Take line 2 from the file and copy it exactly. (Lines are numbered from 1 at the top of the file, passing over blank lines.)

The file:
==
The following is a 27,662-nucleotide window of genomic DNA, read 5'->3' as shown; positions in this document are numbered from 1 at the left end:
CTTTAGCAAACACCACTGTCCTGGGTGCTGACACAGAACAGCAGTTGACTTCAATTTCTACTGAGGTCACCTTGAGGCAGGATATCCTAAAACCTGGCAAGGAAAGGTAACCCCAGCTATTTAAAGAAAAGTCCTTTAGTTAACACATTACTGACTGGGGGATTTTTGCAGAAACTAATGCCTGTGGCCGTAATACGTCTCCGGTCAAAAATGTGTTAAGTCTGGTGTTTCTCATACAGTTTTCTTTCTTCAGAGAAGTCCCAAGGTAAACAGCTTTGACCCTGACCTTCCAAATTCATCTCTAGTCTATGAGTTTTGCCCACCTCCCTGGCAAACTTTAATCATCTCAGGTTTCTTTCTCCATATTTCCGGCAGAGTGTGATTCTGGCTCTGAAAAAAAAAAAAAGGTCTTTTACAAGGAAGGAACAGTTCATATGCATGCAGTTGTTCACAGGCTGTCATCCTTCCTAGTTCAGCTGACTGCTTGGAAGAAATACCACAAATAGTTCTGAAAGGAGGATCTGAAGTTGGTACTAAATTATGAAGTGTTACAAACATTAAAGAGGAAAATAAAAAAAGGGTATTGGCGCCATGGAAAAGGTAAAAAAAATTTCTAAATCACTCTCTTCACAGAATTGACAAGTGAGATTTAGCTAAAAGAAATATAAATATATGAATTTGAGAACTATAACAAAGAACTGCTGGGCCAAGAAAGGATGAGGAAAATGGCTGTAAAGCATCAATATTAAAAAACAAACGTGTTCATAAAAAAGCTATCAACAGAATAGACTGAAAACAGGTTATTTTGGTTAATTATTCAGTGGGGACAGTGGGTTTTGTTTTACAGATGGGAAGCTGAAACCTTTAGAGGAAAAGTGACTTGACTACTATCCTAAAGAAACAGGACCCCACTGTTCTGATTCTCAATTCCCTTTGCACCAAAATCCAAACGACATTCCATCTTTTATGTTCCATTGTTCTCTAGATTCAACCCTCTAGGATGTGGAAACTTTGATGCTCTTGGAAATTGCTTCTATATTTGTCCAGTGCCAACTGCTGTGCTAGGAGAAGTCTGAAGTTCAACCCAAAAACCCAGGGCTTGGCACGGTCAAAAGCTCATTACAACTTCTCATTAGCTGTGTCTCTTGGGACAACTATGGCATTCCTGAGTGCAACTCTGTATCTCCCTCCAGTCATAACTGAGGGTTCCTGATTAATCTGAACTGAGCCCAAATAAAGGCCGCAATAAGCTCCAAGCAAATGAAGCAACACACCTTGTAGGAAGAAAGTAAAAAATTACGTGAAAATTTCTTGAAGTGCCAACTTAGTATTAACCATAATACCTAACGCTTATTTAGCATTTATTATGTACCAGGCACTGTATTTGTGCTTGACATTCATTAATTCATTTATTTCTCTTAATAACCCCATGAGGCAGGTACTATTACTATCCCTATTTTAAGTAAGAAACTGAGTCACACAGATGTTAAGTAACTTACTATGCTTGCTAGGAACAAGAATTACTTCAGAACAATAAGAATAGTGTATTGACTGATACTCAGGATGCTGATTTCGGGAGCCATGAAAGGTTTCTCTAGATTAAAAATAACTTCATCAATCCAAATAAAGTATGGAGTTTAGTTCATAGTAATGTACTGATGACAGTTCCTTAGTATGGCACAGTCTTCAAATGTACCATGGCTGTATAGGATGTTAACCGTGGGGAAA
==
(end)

CTTTAGCAAACACCACTGTCCTGGGTGCTGACACAGAACAGCAGTTGACTTCAATTTCTACTGAGGTCACCTTGAGGCAGGATATCCTAAAACCTGGCAAGGAAAGGTAACCCCAGCTATTTAAAGAAAAGTCCTTTAGTTAACACATTACTGACTGGGGGATTTTTGCAGAAACTAATGCCTGTGGCCGTAATACGTCTCCGGTCAAAAATGTGTTAAGTCTGGTGTTTCTCATACAGTTTTCTTTCTTCAGAGAAGTCCCAAGGTAAACAGCTTTGACCCTGACCTTCCAAATTCATCTCTAGTCTATGAGTTTTGCCCACCTCCCTGGCAAACTTTAATCATCTCAGGTTTCTTTCTCCATATTTCCGGCAGAGTGTGATTCTGGCTCTGAAAAAAAAAAAAAGGTCTTTTACAAGGAAGGAACAGTTCATATGCATGCAGTTGTTCACAGGCTGTCATCCTTCCTAGTTCAGCTGACTGCTTGGAAGAAATACCACAAATAGTTCTGAAAGGAGGATCTGAAGTTGGTACTAAATTATGAAGTGTTACAAACATTAAAGAGGAAAATAAAAAAAGGGTATTGGCGCCATGGAAAAGGTAAAAAAAATTTCTAAATCACTCTCTTCACAGAATTGACAAGTGAGATTTAGCTAAAAGAAATATAAATATATGAATTTGAGAACTATAACAAAGAACTGCTGGGCCAAGAAAGGATGAGGAAAATGGCTGTAAAGCATCAATATTAAAAAACAAACGTGTTCATAAAAAAGCTATCAACAGAATAGACTGAAAACAGGTTATTTTGGTTAATTATTCAGTGGGGACAGTGGGTTTTGTTTTACAGATGGGAAGCTGAAACCTTTAGAGGAAAAGTGACTTGACTACTATCCTAAAGAAACAGGACCCCACTGTTCTGATTCTCAATTCCCTTTGCACCAAAATCCAAACGACATTCCATCTTTTATGTTCCATTGTTCTCTAGATTCAACCCTCTAGGATGTGGAAACTTTGATGCTCTTGGAAATTGCTTCTATATTTGTCCAGTGCCAACTGCTGTGCTAGGAGAAGTCTGAAGTTCAACCCAAAAACCCAGGGCTTGGCACGGTCAAAAGCTCATTACAACTTCTCATTAGCTGTGTCTCTTGGGACAACTATGGCATTCCTGAGTGCAACTCTGTATCTCCCTCCAGTCATAACTGAGGGTTCCTGATTAATCTGAACTGAGCCCAAATAAAGGCCGCAATAAGCTCCAAGCAAATGAAGCAACACACCTTGTAGGAAGAAAGTAAAAAATTACGTGAAAATTTCTTGAAGTGCCAACTTAGTATTAACCATAATACCTAACGCTTATTTAGCATTTATTATGTACCAGGCACTGTATTTGTGCTTGACATTCATTAATTCATTTATTTCTCTTAATAACCCCATGAGGCAGGTACTATTACTATCCCTATTTTAAGTAAGAAACTGAGTCACACAGATGTTAAGTAACTTACTATGCTTGCTAGGAACAAGAATTACTTCAGAACAATAAGAATAGTGTATTGACTGATACTCAGGATGCTGATTTCGGGAGCCATGAAAGGTTTCTCTAGATTAAAAATAACTTCATCAATCCAAATAAAGTATGGAGTTTAGTTCATAGTAATGTACTGATGACAGTTCCTTAGTATGGCACAGTCTTCAAATGTACCATGGCTGTATAGGATGTTAACCGTGGGGAAA